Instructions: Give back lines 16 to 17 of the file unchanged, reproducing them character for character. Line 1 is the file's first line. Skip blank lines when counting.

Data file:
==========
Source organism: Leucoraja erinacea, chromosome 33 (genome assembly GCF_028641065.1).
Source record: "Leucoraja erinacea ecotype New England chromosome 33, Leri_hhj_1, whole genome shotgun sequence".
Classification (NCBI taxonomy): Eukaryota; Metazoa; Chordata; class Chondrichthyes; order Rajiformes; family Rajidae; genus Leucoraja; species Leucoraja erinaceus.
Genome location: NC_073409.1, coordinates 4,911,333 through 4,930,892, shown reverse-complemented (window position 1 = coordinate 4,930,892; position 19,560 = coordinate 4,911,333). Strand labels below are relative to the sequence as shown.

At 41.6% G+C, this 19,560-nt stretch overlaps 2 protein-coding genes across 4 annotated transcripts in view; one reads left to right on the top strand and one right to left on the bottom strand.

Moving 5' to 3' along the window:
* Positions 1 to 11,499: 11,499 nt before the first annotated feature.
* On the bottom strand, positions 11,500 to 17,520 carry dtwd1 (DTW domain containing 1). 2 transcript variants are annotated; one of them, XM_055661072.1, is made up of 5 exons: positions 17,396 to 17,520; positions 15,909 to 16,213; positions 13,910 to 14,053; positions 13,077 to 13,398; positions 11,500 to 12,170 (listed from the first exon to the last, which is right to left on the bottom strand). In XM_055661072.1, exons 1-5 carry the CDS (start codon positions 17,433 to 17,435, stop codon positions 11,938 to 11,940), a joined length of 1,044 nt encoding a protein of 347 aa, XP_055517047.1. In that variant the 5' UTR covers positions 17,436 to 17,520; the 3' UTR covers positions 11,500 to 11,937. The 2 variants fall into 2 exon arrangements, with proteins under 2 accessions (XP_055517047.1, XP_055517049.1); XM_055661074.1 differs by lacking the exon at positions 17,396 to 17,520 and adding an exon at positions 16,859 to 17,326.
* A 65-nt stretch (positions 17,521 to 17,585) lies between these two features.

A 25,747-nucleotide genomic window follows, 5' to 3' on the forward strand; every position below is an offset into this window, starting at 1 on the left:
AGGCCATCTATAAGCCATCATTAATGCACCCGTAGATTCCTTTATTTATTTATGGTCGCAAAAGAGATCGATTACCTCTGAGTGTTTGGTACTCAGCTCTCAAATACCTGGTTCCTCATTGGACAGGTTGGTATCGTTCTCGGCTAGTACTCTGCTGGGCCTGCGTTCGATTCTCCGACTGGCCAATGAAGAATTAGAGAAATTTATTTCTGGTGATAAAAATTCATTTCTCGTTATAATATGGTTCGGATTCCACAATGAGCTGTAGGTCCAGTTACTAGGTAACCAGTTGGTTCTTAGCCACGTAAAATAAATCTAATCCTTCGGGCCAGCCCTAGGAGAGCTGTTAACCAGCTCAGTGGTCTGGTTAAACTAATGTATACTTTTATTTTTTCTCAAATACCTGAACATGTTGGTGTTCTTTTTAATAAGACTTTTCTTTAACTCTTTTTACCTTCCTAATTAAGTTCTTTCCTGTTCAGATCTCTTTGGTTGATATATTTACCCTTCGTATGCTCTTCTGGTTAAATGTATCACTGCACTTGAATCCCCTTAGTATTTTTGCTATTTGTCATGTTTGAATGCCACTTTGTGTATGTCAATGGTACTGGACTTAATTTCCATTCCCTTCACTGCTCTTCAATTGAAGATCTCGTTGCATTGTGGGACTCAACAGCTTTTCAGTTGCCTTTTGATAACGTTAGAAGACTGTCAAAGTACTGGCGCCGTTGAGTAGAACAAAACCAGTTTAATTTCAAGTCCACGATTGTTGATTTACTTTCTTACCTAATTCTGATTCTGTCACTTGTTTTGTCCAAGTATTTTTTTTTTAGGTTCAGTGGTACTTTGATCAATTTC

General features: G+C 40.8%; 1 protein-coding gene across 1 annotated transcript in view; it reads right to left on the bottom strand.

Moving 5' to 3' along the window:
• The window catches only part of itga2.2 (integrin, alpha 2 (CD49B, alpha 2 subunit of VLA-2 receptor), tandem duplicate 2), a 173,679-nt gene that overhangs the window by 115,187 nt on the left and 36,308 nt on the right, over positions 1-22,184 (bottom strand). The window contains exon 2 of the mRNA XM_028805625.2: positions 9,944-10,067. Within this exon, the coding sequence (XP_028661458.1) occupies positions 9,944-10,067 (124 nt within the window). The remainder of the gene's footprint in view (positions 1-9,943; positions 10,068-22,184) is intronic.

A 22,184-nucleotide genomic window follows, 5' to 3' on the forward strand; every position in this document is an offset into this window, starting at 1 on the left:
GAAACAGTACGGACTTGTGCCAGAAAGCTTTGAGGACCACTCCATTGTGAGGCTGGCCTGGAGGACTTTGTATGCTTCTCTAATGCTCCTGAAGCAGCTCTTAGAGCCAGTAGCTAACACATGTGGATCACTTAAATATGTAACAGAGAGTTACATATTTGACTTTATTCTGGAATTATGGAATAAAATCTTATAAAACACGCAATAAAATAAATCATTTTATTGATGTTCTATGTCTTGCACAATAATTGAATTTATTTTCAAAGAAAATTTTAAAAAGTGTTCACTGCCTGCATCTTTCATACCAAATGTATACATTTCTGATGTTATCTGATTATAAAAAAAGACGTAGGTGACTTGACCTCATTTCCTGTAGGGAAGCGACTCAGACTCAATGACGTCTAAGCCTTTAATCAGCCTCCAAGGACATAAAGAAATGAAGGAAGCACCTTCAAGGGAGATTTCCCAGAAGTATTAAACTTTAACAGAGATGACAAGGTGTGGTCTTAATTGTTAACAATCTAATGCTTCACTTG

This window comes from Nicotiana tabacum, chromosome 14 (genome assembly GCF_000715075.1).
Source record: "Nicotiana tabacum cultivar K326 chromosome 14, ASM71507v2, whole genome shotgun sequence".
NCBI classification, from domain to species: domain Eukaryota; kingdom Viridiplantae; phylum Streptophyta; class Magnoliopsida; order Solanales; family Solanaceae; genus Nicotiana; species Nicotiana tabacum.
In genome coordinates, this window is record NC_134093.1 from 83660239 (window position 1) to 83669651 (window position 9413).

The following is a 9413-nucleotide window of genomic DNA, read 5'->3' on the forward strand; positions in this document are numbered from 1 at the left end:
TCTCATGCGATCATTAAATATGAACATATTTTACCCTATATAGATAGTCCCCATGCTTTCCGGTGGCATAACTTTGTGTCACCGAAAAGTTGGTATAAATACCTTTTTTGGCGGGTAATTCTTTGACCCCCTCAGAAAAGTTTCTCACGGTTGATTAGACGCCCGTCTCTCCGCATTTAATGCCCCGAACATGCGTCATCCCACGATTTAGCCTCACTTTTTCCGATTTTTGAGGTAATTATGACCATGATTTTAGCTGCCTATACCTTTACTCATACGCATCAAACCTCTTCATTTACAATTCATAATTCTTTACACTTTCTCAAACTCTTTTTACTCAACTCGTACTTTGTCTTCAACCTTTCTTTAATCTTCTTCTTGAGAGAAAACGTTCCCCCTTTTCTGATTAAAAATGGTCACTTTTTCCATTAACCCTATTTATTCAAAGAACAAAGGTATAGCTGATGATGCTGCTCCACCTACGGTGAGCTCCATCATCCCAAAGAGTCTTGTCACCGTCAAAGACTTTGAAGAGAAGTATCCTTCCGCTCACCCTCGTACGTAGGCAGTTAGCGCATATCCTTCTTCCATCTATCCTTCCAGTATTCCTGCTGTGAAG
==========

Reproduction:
GAAACAGTACGGACTTGTGCCAGAAAGCTTTGAGGACCACTCCATTGTGAGGCTGGCCTGGAGGACTTTGTATGCTTCTCTAATGCTCCTGAAGCAGCTCTTAGAGCCAGTAGCTAACACATGTGGATCACTTAAATATGTAACAGAGAGTTACATATTTGACTTTATTCTGGAATTATGGAATAAAATCTTATAAAACACGCAATAAAATAAATCATTTTATTGATGTTCTATGTCTTGCACAATAATTGAATTTATTTTCAAAGAAAATTTTAAAAAGTGTTCACTGCCTGCATCTTTCATACCAAATGTATACATTTCTGATGTTATCTGATTATAAAAAAAGACGTAGGTGACTTGACCTCATTTCCTGTAGGGAAGCGACTCAGACTCAATGACGTCTAAGCCTTTAATCAGCCTCCAAGGACATAAAGAAATGAAGGAAGCACCTTCAAGGGAGATTTCCCAGAAGTATTAAACTTTAACAGAGATGACAAGGTGTGGTCTTAATTGTTAACAATCTAATGCTTCACTTG

This window comes from Nicotiana tabacum, chromosome 14 (genome assembly GCF_000715075.1).